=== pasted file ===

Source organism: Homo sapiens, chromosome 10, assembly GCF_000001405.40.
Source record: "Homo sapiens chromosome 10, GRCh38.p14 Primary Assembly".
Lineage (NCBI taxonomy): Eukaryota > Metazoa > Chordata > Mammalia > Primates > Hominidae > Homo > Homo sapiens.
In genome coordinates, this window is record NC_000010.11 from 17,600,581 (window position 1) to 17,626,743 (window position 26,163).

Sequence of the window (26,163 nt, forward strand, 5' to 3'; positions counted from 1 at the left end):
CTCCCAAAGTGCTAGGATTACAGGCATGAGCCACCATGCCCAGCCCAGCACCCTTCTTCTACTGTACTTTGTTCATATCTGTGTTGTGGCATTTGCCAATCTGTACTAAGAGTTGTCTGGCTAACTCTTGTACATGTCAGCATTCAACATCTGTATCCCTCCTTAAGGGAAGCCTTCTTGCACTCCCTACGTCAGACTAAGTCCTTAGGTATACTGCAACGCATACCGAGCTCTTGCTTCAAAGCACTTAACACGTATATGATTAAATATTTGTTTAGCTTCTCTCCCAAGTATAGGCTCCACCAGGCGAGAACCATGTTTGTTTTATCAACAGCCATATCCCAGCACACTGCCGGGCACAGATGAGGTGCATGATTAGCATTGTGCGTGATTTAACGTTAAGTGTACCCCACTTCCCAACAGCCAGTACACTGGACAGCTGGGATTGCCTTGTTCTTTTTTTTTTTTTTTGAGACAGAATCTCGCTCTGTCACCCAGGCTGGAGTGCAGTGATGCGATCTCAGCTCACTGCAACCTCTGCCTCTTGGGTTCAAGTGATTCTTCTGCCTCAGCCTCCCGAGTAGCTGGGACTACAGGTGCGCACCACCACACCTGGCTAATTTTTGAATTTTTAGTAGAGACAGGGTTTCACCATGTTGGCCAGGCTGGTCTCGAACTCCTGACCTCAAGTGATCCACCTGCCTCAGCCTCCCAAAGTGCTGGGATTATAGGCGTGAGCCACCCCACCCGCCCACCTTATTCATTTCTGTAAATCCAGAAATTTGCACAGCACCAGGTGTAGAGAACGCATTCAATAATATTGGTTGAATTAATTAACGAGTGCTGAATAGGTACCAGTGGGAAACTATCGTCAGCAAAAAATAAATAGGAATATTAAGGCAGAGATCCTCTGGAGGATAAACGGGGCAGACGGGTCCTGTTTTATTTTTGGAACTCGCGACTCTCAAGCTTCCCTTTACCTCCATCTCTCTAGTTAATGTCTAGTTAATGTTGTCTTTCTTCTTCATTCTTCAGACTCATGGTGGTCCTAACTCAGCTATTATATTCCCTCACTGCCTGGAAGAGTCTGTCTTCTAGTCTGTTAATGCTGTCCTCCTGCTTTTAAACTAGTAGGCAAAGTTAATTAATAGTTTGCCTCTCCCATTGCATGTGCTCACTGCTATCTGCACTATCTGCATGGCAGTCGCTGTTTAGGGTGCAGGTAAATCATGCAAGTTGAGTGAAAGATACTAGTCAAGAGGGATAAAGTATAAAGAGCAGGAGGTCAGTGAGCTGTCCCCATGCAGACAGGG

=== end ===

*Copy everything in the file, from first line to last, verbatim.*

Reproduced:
Source organism: Homo sapiens, chromosome 10, assembly GCF_000001405.40.
Source record: "Homo sapiens chromosome 10, GRCh38.p14 Primary Assembly".
Lineage (NCBI taxonomy): Eukaryota > Metazoa > Chordata > Mammalia > Primates > Hominidae > Homo > Homo sapiens.
In genome coordinates, this window is record NC_000010.11 from 17,600,581 (window position 1) to 17,626,743 (window position 26,163).

Sequence of the window (26,163 nt, forward strand, 5' to 3'; positions counted from 1 at the left end):
CTCCCAAAGTGCTAGGATTACAGGCATGAGCCACCATGCCCAGCCCAGCACCCTTCTTCTACTGTACTTTGTTCATATCTGTGTTGTGGCATTTGCCAATCTGTACTAAGAGTTGTCTGGCTAACTCTTGTACATGTCAGCATTCAACATCTGTATCCCTCCTTAAGGGAAGCCTTCTTGCACTCCCTACGTCAGACTAAGTCCTTAGGTATACTGCAACGCATACCGAGCTCTTGCTTCAAAGCACTTAACACGTATATGATTAAATATTTGTTTAGCTTCTCTCCCAAGTATAGGCTCCACCAGGCGAGAACCATGTTTGTTTTATCAACAGCCATATCCCAGCACACTGCCGGGCACAGATGAGGTGCATGATTAGCATTGTGCGTGATTTAACGTTAAGTGTACCCCACTTCCCAACAGCCAGTACACTGGACAGCTGGGATTGCCTTGTTCTTTTTTTTTTTTTTTGAGACAGAATCTCGCTCTGTCACCCAGGCTGGAGTGCAGTGATGCGATCTCAGCTCACTGCAACCTCTGCCTCTTGGGTTCAAGTGATTCTTCTGCCTCAGCCTCCCGAGTAGCTGGGACTACAGGTGCGCACCACCACACCTGGCTAATTTTTGAATTTTTAGTAGAGACAGGGTTTCACCATGTTGGCCAGGCTGGTCTCGAACTCCTGACCTCAAGTGATCCACCTGCCTCAGCCTCCCAAAGTGCTGGGATTATAGGCGTGAGCCACCCCACCCGCCCACCTTATTCATTTCTGTAAATCCAGAAATTTGCACAGCACCAGGTGTAGAGAACGCATTCAATAATATTGGTTGAATTAATTAACGAGTGCTGAATAGGTACCAGTGGGAAACTATCGTCAGCAAAAAATAAATAGGAATATTAAGGCAGAGATCCTCTGGAGGATAAACGGGGCAGACGGGTCCTGTTTTATTTTTGGAACTCGCGACTCTCAAGCTTCCCTTTACCTCCATCTCTCTAGTTAATGTCTAGTTAATGTTGTCTTTCTTCTTCATTCTTCAGACTCATGGTGGTCCTAACTCAGCTATTATATTCCCTCACTGCCTGGAAGAGTCTGTCTTCTAGTCTGTTAATGCTGTCCTCCTGCTTTTAAACTAGTAGGCAAAGTTAATTAATAGTTTGCCTCTCCCATTGCATGTGCTCACTGCTATCTGCACTATCTGCATGGCAGTCGCTGTTTAGGGTGCAGGTAAATCATGCAAGTTGAGTGAAAGATACTAGTCAAGAGGGATAAAGTATAAAGAGCAGGAGGTCAGTGAGCTGTCCCCATGCAGACAGGG